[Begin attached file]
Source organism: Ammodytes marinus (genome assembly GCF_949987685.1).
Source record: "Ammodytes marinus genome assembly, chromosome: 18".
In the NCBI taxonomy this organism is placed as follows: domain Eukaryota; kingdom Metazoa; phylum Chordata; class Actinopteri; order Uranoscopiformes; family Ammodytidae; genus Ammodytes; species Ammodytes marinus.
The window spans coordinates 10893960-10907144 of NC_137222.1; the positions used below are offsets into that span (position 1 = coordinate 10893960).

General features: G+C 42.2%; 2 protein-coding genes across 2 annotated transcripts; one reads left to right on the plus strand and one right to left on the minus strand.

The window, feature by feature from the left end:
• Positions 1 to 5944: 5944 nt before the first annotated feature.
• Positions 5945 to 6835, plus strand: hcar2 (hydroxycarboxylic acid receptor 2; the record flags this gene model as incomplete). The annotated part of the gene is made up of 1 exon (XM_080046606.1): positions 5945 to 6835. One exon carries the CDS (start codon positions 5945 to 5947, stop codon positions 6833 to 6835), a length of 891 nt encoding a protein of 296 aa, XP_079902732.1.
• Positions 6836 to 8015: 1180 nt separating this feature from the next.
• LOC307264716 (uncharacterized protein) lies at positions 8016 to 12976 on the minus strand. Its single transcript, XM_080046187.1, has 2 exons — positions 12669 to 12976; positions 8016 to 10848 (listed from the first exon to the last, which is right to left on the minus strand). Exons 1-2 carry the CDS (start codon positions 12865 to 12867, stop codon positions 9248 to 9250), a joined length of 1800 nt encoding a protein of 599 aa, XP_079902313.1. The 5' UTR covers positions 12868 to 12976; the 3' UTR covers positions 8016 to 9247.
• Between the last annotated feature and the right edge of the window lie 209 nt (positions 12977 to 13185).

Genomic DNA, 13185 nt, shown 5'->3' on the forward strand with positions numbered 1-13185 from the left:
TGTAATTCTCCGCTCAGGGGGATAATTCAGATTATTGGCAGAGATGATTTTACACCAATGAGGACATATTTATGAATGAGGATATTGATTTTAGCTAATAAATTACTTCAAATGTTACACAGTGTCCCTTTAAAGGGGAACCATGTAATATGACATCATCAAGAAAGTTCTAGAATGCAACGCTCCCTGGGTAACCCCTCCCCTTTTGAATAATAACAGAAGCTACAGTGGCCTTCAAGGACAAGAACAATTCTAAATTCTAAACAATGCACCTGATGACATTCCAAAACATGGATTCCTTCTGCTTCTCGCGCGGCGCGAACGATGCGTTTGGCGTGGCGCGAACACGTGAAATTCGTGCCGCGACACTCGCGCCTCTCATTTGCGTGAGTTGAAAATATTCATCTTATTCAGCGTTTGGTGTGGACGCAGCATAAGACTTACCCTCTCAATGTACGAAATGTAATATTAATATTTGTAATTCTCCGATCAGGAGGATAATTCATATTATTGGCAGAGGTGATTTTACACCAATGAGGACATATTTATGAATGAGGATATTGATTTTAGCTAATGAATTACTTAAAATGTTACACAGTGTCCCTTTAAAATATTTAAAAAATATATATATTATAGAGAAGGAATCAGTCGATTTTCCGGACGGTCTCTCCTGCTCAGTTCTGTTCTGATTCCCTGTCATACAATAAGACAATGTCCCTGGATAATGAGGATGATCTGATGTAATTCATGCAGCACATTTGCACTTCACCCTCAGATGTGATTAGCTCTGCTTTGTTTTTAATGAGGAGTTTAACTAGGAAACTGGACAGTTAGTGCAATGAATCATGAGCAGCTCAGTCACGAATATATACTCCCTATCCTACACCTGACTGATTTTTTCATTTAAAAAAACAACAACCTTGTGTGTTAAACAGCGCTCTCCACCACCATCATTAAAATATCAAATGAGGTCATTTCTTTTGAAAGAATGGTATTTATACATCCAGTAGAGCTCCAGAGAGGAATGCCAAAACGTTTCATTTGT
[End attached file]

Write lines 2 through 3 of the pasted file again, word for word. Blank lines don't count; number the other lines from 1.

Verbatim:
Source record: "Ammodytes marinus genome assembly, chromosome: 18".
In the NCBI taxonomy this organism is placed as follows: domain Eukaryota; kingdom Metazoa; phylum Chordata; class Actinopteri; order Uranoscopiformes; family Ammodytidae; genus Ammodytes; species Ammodytes marinus.